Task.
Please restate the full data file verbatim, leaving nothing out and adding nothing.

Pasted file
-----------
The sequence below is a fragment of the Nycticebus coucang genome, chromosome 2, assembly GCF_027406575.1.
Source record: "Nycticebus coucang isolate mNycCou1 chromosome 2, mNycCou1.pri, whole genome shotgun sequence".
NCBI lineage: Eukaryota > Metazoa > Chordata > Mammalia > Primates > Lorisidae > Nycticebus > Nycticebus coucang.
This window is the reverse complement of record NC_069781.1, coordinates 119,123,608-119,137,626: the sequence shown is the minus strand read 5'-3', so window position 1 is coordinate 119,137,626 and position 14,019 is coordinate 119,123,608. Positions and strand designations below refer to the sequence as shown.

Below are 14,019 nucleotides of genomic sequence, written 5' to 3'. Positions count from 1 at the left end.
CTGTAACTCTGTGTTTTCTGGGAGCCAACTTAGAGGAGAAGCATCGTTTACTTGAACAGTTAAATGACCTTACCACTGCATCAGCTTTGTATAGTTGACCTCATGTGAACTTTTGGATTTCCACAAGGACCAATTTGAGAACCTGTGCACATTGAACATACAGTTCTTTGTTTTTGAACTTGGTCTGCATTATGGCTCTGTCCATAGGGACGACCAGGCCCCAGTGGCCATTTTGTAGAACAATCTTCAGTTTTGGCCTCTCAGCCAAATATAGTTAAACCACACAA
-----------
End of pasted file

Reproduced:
The sequence below is a fragment of the Nycticebus coucang genome, chromosome 2, assembly GCF_027406575.1.
Source record: "Nycticebus coucang isolate mNycCou1 chromosome 2, mNycCou1.pri, whole genome shotgun sequence".
NCBI lineage: Eukaryota > Metazoa > Chordata > Mammalia > Primates > Lorisidae > Nycticebus > Nycticebus coucang.
This window is the reverse complement of record NC_069781.1, coordinates 119,123,608-119,137,626: the sequence shown is the minus strand read 5'-3', so window position 1 is coordinate 119,137,626 and position 14,019 is coordinate 119,123,608. Positions and strand designations below refer to the sequence as shown.

Below are 14,019 nucleotides of genomic sequence, written 5' to 3'. Positions count from 1 at the left end.
CTGTAACTCTGTGTTTTCTGGGAGCCAACTTAGAGGAGAAGCATCGTTTACTTGAACAGTTAAATGACCTTACCACTGCATCAGCTTTGTATAGTTGACCTCATGTGAACTTTTGGATTTCCACAAGGACCAATTTGAGAACCTGTGCACATTGAACATACAGTTCTTTGTTTTTGAACTTGGTCTGCATTATGGCTCTGTCCATAGGGACGACCAGGCCCCAGTGGCCATTTTGTAGAACAATCTTCAGTTTTGGCCTCTCAGCCAAATATAGTTAAACCACACAA